Editor’s Note: On Friday, we dig deep into the Safari Magazine archives and dust off an adventure from a previous issue. This week we follow 6 intrepid bow hunters on their first safari to Africa. This story originally appeared in the July/August 2001 issue of Safari Magazine.
As the world seems to get smaller, dreams of hunters to venture into far-away linds in search of exotic game frequently become a reality. For the typical, blue-collar whitetail hunter, an African safari sounds as probable as a lunch on Mars. However, for six dyed in the wool hunters who never imagined being lulled to sleep by hippo grunts or awakened by the roar of a lion, the dream did come true.
Plans for this bowhunting safari began at the 2000 Safari Club International Convention. Sandy McDonald and his wife, Tracy, of McDonald ProHunting Safaris, in Pietersburg, South Africa, graciously extended me an invitation. They suggested I visit a newly acquired bowhunting-only concession in the northeast sector of South Africa. The very thought of renewing friendships with the McDonalds and my special professional hunter friend, Craig Coppin, was enough to start me packing. The more Sandy described the pristine beauty of the game-rich Karongwe Ranch, the more I realized this could also be a once-in-a-lifetime opportunity for some of my favorite hunting friends who had never known the “African experience.”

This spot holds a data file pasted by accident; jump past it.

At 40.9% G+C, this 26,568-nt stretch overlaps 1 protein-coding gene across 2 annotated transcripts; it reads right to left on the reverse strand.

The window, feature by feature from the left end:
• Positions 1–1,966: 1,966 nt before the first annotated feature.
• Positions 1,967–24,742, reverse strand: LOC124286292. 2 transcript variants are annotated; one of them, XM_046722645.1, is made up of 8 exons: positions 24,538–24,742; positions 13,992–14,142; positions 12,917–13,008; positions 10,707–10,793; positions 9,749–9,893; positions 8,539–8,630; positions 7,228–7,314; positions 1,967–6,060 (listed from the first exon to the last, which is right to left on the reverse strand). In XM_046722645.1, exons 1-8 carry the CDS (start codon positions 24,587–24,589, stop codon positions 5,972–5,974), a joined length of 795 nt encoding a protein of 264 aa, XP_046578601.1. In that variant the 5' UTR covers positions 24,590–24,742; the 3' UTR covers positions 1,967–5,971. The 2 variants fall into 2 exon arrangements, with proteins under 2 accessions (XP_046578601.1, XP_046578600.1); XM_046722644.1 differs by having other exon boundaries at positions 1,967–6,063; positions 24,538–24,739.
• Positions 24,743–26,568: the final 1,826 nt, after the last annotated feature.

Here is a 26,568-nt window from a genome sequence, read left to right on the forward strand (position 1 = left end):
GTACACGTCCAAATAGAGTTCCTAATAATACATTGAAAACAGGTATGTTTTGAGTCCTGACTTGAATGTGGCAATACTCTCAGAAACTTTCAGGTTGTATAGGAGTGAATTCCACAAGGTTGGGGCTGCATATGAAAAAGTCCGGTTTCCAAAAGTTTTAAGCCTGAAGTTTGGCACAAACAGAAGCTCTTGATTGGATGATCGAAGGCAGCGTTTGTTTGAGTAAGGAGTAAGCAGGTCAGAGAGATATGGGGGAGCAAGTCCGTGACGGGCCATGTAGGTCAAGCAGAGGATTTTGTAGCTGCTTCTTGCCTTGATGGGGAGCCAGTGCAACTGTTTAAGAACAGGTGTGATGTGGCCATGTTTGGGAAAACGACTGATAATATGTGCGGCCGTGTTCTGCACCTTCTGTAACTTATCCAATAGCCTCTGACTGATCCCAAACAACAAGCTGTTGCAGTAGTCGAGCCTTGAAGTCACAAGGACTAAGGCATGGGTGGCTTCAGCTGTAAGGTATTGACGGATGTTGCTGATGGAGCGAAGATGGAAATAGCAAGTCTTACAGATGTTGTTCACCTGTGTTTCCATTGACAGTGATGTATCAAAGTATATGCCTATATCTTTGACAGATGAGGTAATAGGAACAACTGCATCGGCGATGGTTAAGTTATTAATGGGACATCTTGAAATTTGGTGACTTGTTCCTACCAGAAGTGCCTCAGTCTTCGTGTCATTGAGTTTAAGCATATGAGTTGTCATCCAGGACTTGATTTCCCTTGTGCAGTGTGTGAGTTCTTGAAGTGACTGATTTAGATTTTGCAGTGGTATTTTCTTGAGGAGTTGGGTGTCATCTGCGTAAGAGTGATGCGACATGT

Good Ol’ Guys and Gals
My husband, Barney, who is not a bowhunter (nevertheless, he does run a mean camera), was my first recruit. His duties would consist of capturing the beauty of Karongwe and the bounties we harvested on video and still camera. Longtime friend Dennis Redden was invited to join our group. Steve Perry, friend and avid archer, soon signed on with our growing group. Becoming An Outdoors Woman coordinator Phyllis Speer was thrilled at the prospect of bowhunting on the dark continent, as well as with the opportunity to put together a slide program for her “Outdoor Woman” workshops. Experienced husband-and-wife hunters John and Debbie Carter completed our crew. We departed May 31, 2000, for our 10-day hunting adventure in South Africa at Karongwe.